HRC44: Oral statement on the adoption of Spain’s UPR

HRC44: Oral statement on the adoption of Spain’s UPR - Civic Space

Summary

ARTICLE 19, European Centre for Press and Media Freedom (ECPMF), Plataforma en la Defensa de la Libertad de Información (PDLI), Access Info Europe, Federación de Sindicatos de Periodistas (FeSP), Grupo de Estudios de Politica Criminal (GEPC) and Universidad Complutense of Madrid delivered the following joint oral statement to the 44th session of the UN Human Rights Council on the adoption of Spain’s Universal Periodic Review (UPR).

Spain’s third review under the UPR has taken place amid increasing concerns over the situation of freedom of expression in the country. Just last month, the Supreme Court convicted rapper Pablo Hásel to nine months and one day in prison and a large pecuniary fine for glorification of terrorism and insult to the Crown which still constitute criminal offences under the Spanish Penal Code. Furthermore, the Coronavirus crisis that has sadly invested Spain in the past four months shows the deficiencies of the Law for the Protection of National Security. This law has been in place and enforced for the past 5 years and has been increasingly used in over a million proposed sanctions during the recent state of emergency, most of them on the grounds of “disobedience to the authority” or “lack of respect or consideration” against the authority.

We welcome that the Government of Spain accepted various recommendations to reform speech related offences in the Penal Code and in the Law for the Protection of National Security, and align them with international human rights standards. However, we remain deeply concerned that Spain has explicitly not accepted two recommendations to decriminalize defamation (Luxembourg and Maldives). We strongly urge the government to revise its position, fully decriminalize defamation offences and replace them by appropriate civil remedies. No heightened defamation protection should be provided to public officials and institutions, including the royal family.

The coalition also urges the Spanish government to expeditiously reform key provisions in the Penal Code currently used to restrict freedom of expression in the country. We advocate for the repeal of criminal offence of “glorification of terrorism” and of provisions providing protection from insult to religions and religious feelings. We also call for the revision of offences on “incitement to terrorism” to make clear that this requires showing the intent and the likelihood that such acts may incite to violence. “Hate speech” offences should be repealed: the advocacy of discriminatory hatred which constitutes incitement to hostility, discrimination, or violence should be prohibited in line with the ICCPR.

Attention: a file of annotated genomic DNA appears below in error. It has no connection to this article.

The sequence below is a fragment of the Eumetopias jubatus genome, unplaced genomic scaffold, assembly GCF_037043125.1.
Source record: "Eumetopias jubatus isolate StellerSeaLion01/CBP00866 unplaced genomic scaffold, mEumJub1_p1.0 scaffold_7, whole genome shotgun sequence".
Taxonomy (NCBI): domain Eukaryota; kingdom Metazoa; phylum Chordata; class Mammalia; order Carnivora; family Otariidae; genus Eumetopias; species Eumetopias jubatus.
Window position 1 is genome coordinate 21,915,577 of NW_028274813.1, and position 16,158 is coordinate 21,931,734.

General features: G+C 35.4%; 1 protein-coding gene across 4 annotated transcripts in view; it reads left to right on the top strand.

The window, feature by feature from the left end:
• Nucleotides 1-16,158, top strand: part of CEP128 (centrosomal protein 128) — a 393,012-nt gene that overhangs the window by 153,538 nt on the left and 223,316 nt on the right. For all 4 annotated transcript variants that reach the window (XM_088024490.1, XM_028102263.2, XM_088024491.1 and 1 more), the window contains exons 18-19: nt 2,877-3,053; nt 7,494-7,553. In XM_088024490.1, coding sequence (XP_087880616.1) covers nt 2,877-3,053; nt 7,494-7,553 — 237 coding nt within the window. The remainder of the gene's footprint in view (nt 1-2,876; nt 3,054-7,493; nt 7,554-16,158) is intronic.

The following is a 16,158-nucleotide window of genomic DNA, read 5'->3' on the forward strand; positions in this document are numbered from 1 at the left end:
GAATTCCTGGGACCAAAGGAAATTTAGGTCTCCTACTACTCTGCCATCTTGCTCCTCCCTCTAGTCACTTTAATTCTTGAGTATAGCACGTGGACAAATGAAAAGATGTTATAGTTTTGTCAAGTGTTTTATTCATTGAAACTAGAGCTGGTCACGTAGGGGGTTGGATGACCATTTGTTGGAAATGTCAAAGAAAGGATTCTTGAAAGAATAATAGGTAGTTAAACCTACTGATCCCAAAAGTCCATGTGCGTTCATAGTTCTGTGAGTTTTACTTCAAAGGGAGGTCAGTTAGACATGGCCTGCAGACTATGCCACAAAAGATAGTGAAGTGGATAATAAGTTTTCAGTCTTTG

The coalition also reiterates the urgent need to reform the Law for the Protection of National Security and replace it with new legislation in line with international standards on freedom of expression, peaceful assembly and protest. The reform of the Law on Transparency  in compliance with international human rights standards must a priority: without information, there is no freedom of expression. We urge the Spanish government to be accountable to the promises that it made in its political manifesto.

We reiterate the need for Spain to establish a dialogue with civil society in the framework of the implementation of the UPR recommendations, which regrettably was suspended due to the Coronavirus emergency. In this context, the UPR recommendations related to freedom of expression and information are today even more important to be adopted to reinforce freedom and democracy in Spain.

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